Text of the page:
(Photo) source: MCX83 www.flickr.com

Filicudi

Filicudi is, as mentioned before, together with Alicudi the oldest of the Aeolian archipelago. This island has three small towns with a total of 300 residents. The archaeological aspects of the island are truly beautiful! Most famous are the caves of Filicudi, specifically the Bue Marino. Rumor has it that a monster lives within this cave and when passing by you can hear its voice, you’ll be the judge. Furthermore, close to Scoglio di Montenassari, few meters away from La Canna – a towering rock formation-, there is a perfect snorkeling location and therefore a perfect opportunity to put down anchor.

Filicudi

Filicudi (Photo) source: www.flickr.com

(Photo) source: www.flickr.com

Vulcano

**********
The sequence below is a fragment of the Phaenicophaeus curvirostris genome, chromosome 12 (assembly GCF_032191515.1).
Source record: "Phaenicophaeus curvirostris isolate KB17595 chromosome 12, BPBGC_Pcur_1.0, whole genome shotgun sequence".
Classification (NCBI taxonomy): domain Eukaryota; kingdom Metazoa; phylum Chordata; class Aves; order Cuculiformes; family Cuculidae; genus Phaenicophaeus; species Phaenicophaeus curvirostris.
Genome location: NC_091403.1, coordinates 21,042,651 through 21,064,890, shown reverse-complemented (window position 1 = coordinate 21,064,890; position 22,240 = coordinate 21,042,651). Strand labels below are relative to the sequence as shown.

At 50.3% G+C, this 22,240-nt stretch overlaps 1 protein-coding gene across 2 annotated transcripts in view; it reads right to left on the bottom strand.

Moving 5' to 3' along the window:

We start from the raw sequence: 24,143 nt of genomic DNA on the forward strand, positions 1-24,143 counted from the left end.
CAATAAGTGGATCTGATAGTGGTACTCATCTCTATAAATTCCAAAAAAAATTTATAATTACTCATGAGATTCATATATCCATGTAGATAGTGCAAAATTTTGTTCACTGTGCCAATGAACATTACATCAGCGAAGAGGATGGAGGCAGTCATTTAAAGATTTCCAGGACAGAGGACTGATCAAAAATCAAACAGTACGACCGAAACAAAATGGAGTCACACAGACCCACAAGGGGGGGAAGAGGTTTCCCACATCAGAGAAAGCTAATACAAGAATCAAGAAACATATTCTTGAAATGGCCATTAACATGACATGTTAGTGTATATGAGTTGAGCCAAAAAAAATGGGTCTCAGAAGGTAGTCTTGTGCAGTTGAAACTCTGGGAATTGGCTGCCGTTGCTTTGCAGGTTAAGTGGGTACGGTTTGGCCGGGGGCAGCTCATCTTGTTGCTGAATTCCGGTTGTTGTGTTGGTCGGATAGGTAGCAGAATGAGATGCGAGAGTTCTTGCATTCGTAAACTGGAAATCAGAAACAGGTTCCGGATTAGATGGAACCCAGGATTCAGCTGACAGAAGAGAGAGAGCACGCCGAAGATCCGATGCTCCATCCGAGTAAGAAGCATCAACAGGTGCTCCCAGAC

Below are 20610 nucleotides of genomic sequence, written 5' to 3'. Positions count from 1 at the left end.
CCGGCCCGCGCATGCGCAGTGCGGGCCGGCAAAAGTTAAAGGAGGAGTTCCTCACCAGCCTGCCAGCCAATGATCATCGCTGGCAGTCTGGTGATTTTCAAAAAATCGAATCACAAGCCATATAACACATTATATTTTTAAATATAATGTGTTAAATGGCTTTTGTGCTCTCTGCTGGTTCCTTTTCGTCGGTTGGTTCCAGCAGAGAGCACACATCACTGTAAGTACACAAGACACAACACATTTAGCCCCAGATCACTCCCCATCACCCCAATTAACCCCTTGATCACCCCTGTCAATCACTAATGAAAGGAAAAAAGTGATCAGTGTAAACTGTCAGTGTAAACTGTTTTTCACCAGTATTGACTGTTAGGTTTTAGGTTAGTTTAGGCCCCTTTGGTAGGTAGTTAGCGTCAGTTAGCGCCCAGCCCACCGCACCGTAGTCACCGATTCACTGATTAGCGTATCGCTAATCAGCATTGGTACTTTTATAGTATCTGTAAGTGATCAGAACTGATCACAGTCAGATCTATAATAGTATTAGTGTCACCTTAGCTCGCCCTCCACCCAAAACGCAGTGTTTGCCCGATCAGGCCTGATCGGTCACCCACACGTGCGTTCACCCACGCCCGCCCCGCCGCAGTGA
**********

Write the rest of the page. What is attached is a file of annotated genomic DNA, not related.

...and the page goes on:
Setting sail to Vulcano from Filicudi takes 3.5 hours and is 21 n.m. to the southeast. The island is known for its four volcanic structures, two of which are still frequently active(Gran Cratere and Vulcanello). Vulcano is the most savage of the Aeolian islands, they say that Vulcano changes appearance according to the colors of the sky. On the north side of the island, you can find Vulcanello, the peninsula was born by a very violent underwater volcano eruption. Along the isthmus, that connects Vulcanello to the rest of the island, the bays of Porto Ponente and Porto Levante are located. Porto Ponente is famous because of its very hot water made by underwater boils, and Porto Levante makes the name with its black thin sand. To circumnavigate the island on a beautiful scenic manner, it is advised to go around the island counterclockwise. Visit the ‘Piscina di Venere’ on the far west of the island and discover the white/yellow rocks further to the south. The far south of the island enables easy docking, and on the east the plot of caves around Punta Luccia are mesmerizing. Don’t forget that all these places are embossed by crystal clear turquoise water.